“With increased future production always in mind, Bulyanhulu has also been conducting an aggressive exploration campaign on Reef 2 and Reef 0,” he reveals. “Originally the exploration programme targeted completion of 29 600m of drilling in 2006 with the intention of adding 267 000 ozs of gold to the existing reserve. However, improved productivities led to 40 000m being drilled, and over 430 000 oz were identified,” adds Strickland. Drilling is continuing on Reef 2, and is extending the deposit in both strike and dip directions.

Prospects for modest expansion are good. “A number of near surface targets have been, and are continuing to be, explored and evaluated for the potential to open small open pits to take further advantage of the new CIL circuit in the processing plant,” he explains. “Nothing definitive has yet been determined at this stage.”

Situated in north-west Tanzania about 55 km south of Lake Victoria and approximately 150 km from the city of Mwanza, Bulyanhulu’s focus will now be switching from expansion to improvement of quality. “Production this year is expected to reach 345 000 ounces — an increase of only 5% on the 329 800 ounces produced in 2006,” Strickland calculates. “Current life of mine forecasts indicate an average production of more than 360 000 ounces over the next few years.”

Bulyanhulu’s 2006 year-end reserves stood at 27.6 Mt with a grade of 12.6 g/t for a yield of about 11.2 Moz. Measured and indicated resources stand at 1.1 Mt with a grade of 16.5 g/t for an estimated 0.6 Moz. The company estimates that these reserves and resources should allow for a mine life of close to 25 years.

MORE GOLD AT NORTH MARA
At Barrick’s North Mara mine gold production has increased following completion of the Gokona expansion project. “Work has started on development of the Nyabigena pit infrastructure, which is scheduled to come on line in Q4 of 2007 at a cost of almost US$1 million (R7 million),” mine general manager Bill MacNevin reveals. “The pit has reserves of 6.01Mt, and operating life is expected to last until the end of 2009,” he adds. “Looking ahead, exploration around the Gokona and Komarera resources continues to produce encouraging results, and an expansive regional programme is continuing,” MacNevin explains. At the same time, mining fleet capacity is being increased. “A new fleet of mining shovels, trucks and associated ancillary equipment is being transported to the site, and is scheduled for commissioning in September 2007,” he states.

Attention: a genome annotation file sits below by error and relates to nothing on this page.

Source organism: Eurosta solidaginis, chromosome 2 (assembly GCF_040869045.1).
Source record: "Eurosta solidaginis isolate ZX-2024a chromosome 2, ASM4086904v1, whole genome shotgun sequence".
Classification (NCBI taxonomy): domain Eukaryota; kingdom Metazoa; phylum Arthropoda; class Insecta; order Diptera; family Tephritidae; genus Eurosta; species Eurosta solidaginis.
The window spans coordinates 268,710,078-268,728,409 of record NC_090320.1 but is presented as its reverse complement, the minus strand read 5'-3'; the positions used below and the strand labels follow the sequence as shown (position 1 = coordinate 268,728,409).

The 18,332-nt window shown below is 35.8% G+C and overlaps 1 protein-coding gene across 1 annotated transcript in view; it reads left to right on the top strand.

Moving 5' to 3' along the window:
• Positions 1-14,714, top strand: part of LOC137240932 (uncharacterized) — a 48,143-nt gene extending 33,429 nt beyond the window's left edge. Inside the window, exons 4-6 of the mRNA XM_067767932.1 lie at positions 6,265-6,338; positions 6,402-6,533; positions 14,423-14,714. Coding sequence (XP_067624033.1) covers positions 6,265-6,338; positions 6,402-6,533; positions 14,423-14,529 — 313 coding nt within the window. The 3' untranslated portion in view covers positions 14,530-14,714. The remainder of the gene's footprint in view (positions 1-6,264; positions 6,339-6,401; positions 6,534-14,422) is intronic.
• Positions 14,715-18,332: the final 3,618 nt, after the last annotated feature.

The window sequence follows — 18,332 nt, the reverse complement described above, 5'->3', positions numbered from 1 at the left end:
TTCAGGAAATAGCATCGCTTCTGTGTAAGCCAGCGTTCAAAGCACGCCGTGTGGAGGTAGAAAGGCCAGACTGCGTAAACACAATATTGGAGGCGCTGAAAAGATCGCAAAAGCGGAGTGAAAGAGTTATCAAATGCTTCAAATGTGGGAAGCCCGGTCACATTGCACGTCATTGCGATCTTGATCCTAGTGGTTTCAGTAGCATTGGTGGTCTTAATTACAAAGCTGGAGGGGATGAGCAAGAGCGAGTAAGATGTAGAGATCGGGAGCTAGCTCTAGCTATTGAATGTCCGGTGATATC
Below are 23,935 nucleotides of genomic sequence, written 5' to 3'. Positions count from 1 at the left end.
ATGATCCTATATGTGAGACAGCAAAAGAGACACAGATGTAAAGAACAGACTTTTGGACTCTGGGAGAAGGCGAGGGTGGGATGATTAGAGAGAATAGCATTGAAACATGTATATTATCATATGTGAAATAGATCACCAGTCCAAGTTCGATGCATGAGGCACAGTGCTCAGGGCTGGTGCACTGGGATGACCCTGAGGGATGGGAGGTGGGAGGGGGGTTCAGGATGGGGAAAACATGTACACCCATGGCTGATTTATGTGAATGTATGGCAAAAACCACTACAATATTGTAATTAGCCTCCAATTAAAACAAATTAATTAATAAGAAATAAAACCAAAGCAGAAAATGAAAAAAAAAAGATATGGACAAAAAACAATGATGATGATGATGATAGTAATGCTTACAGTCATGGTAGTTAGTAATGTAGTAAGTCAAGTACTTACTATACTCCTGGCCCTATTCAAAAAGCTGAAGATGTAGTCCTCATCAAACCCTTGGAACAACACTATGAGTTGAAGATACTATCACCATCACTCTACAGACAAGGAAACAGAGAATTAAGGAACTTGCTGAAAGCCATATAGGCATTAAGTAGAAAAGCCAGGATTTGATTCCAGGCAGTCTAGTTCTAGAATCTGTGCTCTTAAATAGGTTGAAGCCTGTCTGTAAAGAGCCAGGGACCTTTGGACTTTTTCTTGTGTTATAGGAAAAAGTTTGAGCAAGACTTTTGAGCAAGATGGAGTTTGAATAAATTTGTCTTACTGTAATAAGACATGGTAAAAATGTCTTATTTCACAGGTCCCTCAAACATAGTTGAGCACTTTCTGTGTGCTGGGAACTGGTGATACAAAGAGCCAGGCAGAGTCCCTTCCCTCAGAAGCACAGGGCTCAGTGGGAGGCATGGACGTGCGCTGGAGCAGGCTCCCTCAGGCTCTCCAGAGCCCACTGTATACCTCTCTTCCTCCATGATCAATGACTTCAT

Production at North Mara reached almost 370 000 ounces last year, and is expected to exceed 300 000 in 2007.

The mine’s 2006 year-end resources (excluding reserves) were 6.5Mt at 2.9g/t for a yield of 614 000 oz. Proven and probable reserves reached 28.8Mt at a grade of 3.5 g/t for 3.2Moz of gold.

Bulyanhulu3

Carbon in leach plant at
Bulyanhulu

TULAWAKA HEADS UNDERGROUND
At Tulawaka mine a new underground project will add 100 000oz to production, but will not affect life of mine, which is scheduled to end in Q3 of 2009. Tulawaka is a 70/30 joint venture between Pangea Goldfields Inc., a wholly-owned subsidiary of Barrick, and MDN Northern Mining/Minieres du Nord.

The new project — which involves the development of decline at the base of the Tulawaka West pit — is advancing on target. “First ‘cut’ of the decline portal is expected to take place in mid-July 2007, with ore production starting in August,” mine general manager Greg Walker explains. Capital cost of the project is US$15 million (R110 million), and it is expected to continue mining through to mid- 2009.

“We have an intensive drill programme this year aimed at increasing reserves and extending life of mine,” he points out. “We will spend US$3.5million (R25 million) on near mine exploration which will follow up on a number of targets previously highlighted,” Walker concludes. “A review of reserves/resources is due in Q4 of 2007, and the results will be released in Q1 of 2008.”

Production at Tulawaka this year will be about 213 000 ounces, and will then tail off to about 150 000 ounces next year and 65 000 ounces in 2009.